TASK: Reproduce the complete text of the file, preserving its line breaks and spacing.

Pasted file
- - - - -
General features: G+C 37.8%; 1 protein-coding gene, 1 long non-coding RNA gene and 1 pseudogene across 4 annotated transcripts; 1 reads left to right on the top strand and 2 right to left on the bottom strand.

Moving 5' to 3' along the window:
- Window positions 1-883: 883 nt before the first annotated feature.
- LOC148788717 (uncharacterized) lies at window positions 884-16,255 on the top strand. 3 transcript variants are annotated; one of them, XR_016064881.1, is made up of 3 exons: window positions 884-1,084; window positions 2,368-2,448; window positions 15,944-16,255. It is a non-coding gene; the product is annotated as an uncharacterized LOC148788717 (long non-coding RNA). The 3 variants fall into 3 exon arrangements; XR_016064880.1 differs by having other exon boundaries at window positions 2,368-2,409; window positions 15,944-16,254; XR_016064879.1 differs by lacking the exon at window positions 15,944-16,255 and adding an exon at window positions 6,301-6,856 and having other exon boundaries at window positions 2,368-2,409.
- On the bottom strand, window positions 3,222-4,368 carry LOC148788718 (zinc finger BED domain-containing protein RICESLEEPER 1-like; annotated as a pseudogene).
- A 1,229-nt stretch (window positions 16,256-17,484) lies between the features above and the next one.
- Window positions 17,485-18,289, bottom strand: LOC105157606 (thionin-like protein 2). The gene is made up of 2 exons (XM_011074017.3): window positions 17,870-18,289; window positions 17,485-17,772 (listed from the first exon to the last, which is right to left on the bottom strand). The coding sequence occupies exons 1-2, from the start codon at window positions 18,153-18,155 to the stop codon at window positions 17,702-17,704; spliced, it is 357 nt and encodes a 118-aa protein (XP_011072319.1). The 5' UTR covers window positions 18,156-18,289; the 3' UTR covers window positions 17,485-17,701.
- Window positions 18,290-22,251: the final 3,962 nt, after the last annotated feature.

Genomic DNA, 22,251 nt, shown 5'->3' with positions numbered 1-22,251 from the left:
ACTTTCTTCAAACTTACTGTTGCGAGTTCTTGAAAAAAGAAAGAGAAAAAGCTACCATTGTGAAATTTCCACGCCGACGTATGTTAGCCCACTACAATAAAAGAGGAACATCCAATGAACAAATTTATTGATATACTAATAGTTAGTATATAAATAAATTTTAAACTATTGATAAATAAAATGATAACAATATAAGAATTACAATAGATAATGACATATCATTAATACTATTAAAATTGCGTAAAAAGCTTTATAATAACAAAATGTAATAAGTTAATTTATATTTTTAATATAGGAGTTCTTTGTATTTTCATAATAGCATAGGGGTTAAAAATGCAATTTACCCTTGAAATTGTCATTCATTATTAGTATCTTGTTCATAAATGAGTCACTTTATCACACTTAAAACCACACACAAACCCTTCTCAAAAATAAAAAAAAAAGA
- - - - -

General features: G+C 37.8%; 1 protein-coding gene, 1 long non-coding RNA gene and 1 pseudogene across 4 annotated transcripts; 1 reads left to right on the top strand and 2 right to left on the bottom strand.

Moving 5' to 3' along the window:
- Window positions 1-883: 883 nt before the first annotated feature.
- LOC148788717 (uncharacterized) lies at window positions 884-16,255 on the top strand. 3 transcript variants are annotated; one of them, XR_016064881.1, is made up of 3 exons: window positions 884-1,084; window positions 2,368-2,448; window positions 15,944-16,255. It is a non-coding gene; the product is annotated as an uncharacterized LOC148788717 (long non-coding RNA). The 3 variants fall into 3 exon arrangements; XR_016064880.1 differs by having other exon boundaries at window positions 2,368-2,409; window positions 15,944-16,254; XR_016064879.1 differs by lacking the exon at window positions 15,944-16,255 and adding an exon at window positions 6,301-6,856 and having other exon boundaries at window positions 2,368-2,409.
- On the bottom strand, window positions 3,222-4,368 carry LOC148788718 (zinc finger BED domain-containing protein RICESLEEPER 1-like; annotated as a pseudogene).
- A 1,229-nt stretch (window positions 16,256-17,484) lies between the features above and the next one.
- Window positions 17,485-18,289, bottom strand: LOC105157606 (thionin-like protein 2). The gene is made up of 2 exons (XM_011074017.3): window positions 17,870-18,289; window positions 17,485-17,772 (listed from the first exon to the last, which is right to left on the bottom strand). The coding sequence occupies exons 1-2, from the start codon at window positions 18,153-18,155 to the stop codon at window positions 17,702-17,704; spliced, it is 357 nt and encodes a 118-aa protein (XP_011072319.1). The 5' UTR covers window positions 18,156-18,289; the 3' UTR covers window positions 17,485-17,701.
- Window positions 18,290-22,251: the final 3,962 nt, after the last annotated feature.

Genomic DNA, 22,251 nt, shown 5'->3' with positions numbered 1-22,251 from the left:
ACTTTCTTCAAACTTACTGTTGCGAGTTCTTGAAAAAAGAAAGAGAAAAAGCTACCATTGTGAAATTTCCACGCCGACGTATGTTAGCCCACTACAATAAAAGAGGAACATCCAATGAACAAATTTATTGATATACTAATAGTTAGTATATAAATAAATTTTAAACTATTGATAAATAAAATGATAACAATATAAGAATTACAATAGATAATGACATATCATTAATACTATTAAAATTGCGTAAAAAGCTTTATAATAACAAAATGTAATAAGTTAATTTATATTTTTAATATAGGAGTTCTTTGTATTTTCATAATAGCATAGGGGTTAAAAATGCAATTTACCCTTGAAATTGTCATTCATTATTAGTATCTTGTTCATAAATGAGTCACTTTATCACACTTAAAACCACACACAAACCCTTCTCAAAAATAAAAAAAAAAGA